Oh What a Night! Party like it’s 1999 with Beth Forsyth’s guide to the perfect reception playlist

I know I’ve had a good night out when I wake up the next morning with feet throbbing from dancing and a throat huskier than Rod Stewart’s (yes, I am one of those annoying people who likes to sing along – even if I don’t know the words!). While I wouldn’t wish these very minor afflictions on anyone, if you aim to leave your guests feeling like this the next day, they’ll think ‘Best. Night. Ever’ for weeks afterwards. There’s no better way to do this than by throwing a reception party with brilliant entertainment, a hit-packed playlist and a jumpin’ dancefloor. Below, we speak to some of Scotland’s top music men and women to hear their pick of the pops for an unforgettable night, from first dance to last chord…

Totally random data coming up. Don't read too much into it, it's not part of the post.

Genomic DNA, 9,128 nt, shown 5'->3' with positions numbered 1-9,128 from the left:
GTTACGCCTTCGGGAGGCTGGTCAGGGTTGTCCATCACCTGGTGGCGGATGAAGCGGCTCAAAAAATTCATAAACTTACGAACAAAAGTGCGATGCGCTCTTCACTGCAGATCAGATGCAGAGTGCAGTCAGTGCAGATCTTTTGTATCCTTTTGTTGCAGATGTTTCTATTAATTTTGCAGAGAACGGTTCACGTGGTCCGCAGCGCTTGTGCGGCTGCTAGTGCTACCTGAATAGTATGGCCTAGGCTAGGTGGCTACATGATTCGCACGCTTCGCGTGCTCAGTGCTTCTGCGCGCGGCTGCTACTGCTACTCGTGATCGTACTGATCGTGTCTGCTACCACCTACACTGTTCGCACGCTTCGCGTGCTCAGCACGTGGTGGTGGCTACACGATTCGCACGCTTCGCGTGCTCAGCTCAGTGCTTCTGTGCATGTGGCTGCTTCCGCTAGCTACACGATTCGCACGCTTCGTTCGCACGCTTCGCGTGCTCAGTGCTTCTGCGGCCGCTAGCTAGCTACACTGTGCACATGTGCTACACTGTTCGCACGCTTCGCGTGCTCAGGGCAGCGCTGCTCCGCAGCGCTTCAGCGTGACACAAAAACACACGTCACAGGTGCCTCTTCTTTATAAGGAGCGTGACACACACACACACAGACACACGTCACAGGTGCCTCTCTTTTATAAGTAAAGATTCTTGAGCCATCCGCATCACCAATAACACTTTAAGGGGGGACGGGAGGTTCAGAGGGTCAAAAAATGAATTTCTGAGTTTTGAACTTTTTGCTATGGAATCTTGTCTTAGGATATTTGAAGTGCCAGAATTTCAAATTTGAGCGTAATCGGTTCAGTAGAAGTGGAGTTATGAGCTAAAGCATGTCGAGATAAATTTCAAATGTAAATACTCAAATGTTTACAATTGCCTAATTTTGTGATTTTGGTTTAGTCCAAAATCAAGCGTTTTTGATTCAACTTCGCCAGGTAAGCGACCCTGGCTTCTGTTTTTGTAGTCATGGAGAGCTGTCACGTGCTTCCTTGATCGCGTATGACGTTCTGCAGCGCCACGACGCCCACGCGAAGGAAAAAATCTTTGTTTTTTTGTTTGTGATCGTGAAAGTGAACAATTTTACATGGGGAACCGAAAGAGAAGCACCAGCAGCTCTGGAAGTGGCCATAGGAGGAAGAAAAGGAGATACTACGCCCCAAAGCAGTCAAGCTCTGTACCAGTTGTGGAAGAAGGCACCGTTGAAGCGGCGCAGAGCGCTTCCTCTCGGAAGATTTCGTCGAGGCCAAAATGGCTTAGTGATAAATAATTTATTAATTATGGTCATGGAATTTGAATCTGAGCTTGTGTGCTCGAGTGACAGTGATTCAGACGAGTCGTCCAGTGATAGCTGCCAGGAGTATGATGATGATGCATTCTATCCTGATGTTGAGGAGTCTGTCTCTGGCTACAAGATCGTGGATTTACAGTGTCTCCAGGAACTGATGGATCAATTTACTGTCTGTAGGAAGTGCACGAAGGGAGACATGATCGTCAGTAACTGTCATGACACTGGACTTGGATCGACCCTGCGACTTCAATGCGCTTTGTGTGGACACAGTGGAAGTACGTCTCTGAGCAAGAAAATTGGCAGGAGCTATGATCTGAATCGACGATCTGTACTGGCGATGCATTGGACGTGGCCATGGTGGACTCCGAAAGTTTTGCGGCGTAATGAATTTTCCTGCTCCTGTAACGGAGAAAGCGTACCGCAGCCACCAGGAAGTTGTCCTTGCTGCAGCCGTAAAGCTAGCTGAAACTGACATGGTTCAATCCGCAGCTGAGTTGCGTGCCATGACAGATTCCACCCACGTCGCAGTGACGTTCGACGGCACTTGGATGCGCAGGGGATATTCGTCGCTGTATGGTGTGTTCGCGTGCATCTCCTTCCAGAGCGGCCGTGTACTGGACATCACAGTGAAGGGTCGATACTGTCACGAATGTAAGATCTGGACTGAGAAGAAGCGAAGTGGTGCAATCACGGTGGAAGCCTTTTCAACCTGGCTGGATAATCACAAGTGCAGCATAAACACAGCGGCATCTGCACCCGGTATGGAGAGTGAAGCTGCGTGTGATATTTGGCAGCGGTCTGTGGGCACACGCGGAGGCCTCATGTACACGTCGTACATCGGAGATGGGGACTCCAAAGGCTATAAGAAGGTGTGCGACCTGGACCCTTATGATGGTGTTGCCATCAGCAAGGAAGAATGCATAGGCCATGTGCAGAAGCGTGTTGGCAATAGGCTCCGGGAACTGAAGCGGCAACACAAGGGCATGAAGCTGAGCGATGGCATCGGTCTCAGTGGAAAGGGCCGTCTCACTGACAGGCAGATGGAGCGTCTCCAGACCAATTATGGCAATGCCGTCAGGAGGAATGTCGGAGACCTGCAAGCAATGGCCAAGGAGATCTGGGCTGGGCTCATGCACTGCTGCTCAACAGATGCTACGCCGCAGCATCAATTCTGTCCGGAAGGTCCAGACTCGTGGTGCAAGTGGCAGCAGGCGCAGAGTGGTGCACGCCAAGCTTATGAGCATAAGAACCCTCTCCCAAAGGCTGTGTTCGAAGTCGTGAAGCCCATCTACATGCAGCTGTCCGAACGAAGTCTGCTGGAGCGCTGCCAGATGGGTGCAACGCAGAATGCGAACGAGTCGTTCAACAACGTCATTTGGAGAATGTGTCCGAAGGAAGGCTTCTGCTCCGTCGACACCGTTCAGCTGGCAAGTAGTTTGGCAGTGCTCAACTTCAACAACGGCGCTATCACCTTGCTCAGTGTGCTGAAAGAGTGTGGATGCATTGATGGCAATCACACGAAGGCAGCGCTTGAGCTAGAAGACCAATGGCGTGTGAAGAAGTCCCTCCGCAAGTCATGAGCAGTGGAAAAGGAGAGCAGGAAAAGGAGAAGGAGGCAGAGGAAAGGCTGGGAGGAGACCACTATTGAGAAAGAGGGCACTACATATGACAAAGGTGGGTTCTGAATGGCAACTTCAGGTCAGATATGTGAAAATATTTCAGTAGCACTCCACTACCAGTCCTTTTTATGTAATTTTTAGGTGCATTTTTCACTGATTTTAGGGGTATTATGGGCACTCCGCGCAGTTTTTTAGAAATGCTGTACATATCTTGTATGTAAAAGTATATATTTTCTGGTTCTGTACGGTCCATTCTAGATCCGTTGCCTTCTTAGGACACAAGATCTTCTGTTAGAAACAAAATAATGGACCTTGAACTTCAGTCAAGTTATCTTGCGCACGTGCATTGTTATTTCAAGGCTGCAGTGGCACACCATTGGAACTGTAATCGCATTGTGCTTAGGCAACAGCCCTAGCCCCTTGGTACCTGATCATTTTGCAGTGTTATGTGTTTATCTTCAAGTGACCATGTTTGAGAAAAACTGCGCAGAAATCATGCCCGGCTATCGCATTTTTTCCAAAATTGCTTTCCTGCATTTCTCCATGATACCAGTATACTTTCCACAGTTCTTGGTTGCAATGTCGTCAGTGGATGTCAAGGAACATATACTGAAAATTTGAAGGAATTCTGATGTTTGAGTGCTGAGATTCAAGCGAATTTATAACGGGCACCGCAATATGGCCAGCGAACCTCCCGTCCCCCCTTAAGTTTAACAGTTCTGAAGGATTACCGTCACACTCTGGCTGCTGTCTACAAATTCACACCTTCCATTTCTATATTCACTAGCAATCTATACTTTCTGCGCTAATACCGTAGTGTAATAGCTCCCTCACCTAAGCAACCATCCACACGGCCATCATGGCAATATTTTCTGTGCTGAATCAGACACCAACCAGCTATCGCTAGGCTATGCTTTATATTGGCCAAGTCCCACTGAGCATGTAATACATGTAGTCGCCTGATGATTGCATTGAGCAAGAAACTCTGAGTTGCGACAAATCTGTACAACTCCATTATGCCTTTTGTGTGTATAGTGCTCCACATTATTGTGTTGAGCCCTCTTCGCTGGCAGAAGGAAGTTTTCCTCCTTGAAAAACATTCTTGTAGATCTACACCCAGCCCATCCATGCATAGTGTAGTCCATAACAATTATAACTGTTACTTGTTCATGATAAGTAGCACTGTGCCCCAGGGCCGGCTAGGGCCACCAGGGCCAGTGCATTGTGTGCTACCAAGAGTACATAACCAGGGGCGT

Photo: ramsdenphotography.co.uk

If you and your H2B’s eyes first met across a crowded gig or you have fond memories of playing a particular song or album on repeat from your early days of dating, chances are you won’t have too much trouble pinning down your first-dance tune. But what if you genuinely don’t have a song that encapsulates ‘you’ as a couple?

“Unless you have something special in mind already, don’t strive for a song that ‘sums you up’ as a couple or indeed one that ‘tells your story’ – look for one that simply makes you both smile,” suggests Kim Shepherd of wedding band Cut The Cake (cutthecakemusic.co.uk).

It’s a sentiment that Stephen Lauchlan from popular wedding band Waterfront (waterfrontshowband.com) agrees with: “We would always recommend choosing a song that you both like and know well. Don’t spend endless nights trying to find a song with perfect lyrics. You’ll be much happier and much more relaxed about having your first dance if it’s a song that you know well.”

“If you and your partner don’t really have song that you feel sums you up, it’s always best to go with something that everyone knows. That way your guests can feel they are a part of your special moment too,” advises Chloe Mullen of wedding entertainment agency Freak Music (freakmusic.co.uk). “Something classic, like At Last by Etta James, is always popular – or even a modern classic, such as Adele’s rendition of Make You Feel My Love, can really set a romantic tone.”